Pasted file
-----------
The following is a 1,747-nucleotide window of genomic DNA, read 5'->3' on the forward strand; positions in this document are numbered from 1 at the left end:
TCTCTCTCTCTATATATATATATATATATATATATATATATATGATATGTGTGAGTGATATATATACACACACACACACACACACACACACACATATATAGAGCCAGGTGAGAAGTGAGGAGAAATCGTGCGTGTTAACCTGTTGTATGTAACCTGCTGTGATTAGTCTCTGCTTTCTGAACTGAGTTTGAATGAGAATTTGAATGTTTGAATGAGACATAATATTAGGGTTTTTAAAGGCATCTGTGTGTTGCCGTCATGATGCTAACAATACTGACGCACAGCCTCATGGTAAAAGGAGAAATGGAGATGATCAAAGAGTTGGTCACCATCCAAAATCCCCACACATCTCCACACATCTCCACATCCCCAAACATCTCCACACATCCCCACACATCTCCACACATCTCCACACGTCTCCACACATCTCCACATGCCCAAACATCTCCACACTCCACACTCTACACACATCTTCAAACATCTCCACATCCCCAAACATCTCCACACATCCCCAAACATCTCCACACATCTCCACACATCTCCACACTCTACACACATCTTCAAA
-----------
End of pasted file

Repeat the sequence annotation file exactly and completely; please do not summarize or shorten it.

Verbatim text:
The following is a 1,747-nucleotide window of genomic DNA, read 5'->3' on the forward strand; positions in this document are numbered from 1 at the left end:
TCTCTCTCTCTATATATATATATATATATATATATATATATATGATATGTGTGAGTGATATATATACACACACACACACACACACACACACACATATATAGAGCCAGGTGAGAAGTGAGGAGAAATCGTGCGTGTTAACCTGTTGTATGTAACCTGCTGTGATTAGTCTCTGCTTTCTGAACTGAGTTTGAATGAGAATTTGAATGTTTGAATGAGACATAATATTAGGGTTTTTAAAGGCATCTGTGTGTTGCCGTCATGATGCTAACAATACTGACGCACAGCCTCATGGTAAAAGGAGAAATGGAGATGATCAAAGAGTTGGTCACCATCCAAAATCCCCACACATCTCCACACATCTCCACATCCCCAAACATCTCCACACATCCCCACACATCTCCACACATCTCCACACGTCTCCACACATCTCCACATGCCCAAACATCTCCACACTCCACACTCTACACACATCTTCAAACATCTCCACATCCCCAAACATCTCCACACATCCCCAAACATCTCCACACATCTCCACACATCTCCACACTCTACACACATCTTCAAA